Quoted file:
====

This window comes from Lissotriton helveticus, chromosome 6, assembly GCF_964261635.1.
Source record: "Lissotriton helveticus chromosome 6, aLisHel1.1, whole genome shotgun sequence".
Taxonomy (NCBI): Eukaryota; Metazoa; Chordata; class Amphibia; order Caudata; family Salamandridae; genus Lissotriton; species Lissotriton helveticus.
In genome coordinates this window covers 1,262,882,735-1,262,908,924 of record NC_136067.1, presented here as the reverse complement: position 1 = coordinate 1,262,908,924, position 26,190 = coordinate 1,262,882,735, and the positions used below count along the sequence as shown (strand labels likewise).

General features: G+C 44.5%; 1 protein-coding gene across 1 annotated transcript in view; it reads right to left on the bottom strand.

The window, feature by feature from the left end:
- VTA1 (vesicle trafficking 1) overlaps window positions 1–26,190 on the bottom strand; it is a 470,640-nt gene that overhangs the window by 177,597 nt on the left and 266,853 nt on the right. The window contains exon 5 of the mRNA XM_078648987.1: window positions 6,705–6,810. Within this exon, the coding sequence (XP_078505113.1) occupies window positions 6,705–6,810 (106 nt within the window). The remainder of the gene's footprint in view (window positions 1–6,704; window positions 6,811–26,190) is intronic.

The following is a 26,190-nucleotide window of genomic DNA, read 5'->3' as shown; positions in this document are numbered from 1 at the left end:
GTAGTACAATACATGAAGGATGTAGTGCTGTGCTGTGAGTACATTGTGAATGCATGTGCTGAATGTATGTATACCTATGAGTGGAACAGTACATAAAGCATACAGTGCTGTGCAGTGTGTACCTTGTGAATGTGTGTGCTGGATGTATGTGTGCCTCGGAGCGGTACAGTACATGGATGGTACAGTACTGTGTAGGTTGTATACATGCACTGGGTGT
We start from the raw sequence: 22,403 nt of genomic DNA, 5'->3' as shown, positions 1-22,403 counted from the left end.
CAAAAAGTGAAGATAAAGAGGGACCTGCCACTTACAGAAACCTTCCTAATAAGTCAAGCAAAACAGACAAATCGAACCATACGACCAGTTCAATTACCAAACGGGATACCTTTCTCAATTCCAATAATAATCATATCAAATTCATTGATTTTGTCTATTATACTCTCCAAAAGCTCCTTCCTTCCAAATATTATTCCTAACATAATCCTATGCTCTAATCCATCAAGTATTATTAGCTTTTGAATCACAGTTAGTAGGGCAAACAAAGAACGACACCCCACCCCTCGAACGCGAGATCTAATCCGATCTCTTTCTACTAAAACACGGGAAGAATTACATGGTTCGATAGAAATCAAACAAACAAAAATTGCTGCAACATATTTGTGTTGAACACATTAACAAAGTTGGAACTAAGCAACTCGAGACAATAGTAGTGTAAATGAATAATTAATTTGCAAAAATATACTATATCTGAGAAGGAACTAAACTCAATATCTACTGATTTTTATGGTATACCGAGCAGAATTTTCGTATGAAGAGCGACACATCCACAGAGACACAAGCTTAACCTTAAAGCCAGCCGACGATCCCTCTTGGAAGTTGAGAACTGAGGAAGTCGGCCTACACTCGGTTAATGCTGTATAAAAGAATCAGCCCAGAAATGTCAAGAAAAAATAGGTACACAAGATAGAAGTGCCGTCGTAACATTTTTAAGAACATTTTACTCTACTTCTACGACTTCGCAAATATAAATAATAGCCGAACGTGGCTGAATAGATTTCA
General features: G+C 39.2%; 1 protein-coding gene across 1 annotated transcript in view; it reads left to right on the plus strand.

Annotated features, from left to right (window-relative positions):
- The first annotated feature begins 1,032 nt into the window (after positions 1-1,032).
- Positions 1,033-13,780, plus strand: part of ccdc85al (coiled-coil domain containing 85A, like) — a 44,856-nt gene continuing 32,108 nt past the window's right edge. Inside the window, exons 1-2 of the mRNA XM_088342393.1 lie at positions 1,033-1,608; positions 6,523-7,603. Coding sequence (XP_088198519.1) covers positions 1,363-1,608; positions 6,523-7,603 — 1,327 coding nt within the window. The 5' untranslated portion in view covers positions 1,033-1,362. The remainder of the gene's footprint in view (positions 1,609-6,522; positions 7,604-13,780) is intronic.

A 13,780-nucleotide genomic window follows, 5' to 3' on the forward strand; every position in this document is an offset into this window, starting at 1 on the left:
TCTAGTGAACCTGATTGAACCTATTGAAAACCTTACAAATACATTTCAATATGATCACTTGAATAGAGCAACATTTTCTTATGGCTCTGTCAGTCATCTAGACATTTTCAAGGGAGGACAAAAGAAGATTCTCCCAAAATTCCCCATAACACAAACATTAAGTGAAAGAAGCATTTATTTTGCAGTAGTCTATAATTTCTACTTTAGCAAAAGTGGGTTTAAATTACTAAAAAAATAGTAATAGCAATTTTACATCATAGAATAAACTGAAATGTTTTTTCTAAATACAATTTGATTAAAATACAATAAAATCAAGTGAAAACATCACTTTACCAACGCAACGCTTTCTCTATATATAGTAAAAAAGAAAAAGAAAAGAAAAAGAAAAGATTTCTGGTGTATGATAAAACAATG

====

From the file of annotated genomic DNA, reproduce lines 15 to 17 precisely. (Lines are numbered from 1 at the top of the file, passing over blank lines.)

- Positions 1,033-13,780, plus strand: part of ccdc85al (coiled-coil domain containing 85A, like) — a 44,856-nt gene continuing 32,108 nt past the window's right edge. Inside the window, exons 1-2 of the mRNA XM_088342393.1 lie at positions 1,033-1,608; positions 6,523-7,603. Coding sequence (XP_088198519.1) covers positions 1,363-1,608; positions 6,523-7,603 — 1,327 coding nt within the window. The 5' untranslated portion in view covers positions 1,033-1,362. The remainder of the gene's footprint in view (positions 1,609-6,522; positions 7,604-13,780) is intronic.

A 13,780-nucleotide genomic window follows, 5' to 3' on the forward strand; every position in this document is an offset into this window, starting at 1 on the left:
TCTAGTGAACCTGATTGAACCTATTGAAAACCTTACAAATACATTTCAATATGATCACTTGAATAGAGCAACATTTTCTTATGGCTCTGTCAGTCATCTAGACATTTTCAAGGGAGGACAAAAGAAGATTCTCCCAAAATTCCCCATAACACAAACATTAAGTGAAAGAAGCATTTATTTTGCAGTAGTCTATAATTTCTACTTTAGCAAAAGTGGGTTTAAATTACTAAAAAAATAGTAATAGCAATTTTACATCATAGAATAAACTGAAATGTTTTTTCTAAATACAATTTGATTAAAATACAATAAAATCAAGTGAAAACATCACTTTACCAACGCAACGCTTTCTCTATATATAGTAAAAAAGAAAAAGAAAAGAAAAAGAAAAGATTTCTGGTGTATGATAAAACAATG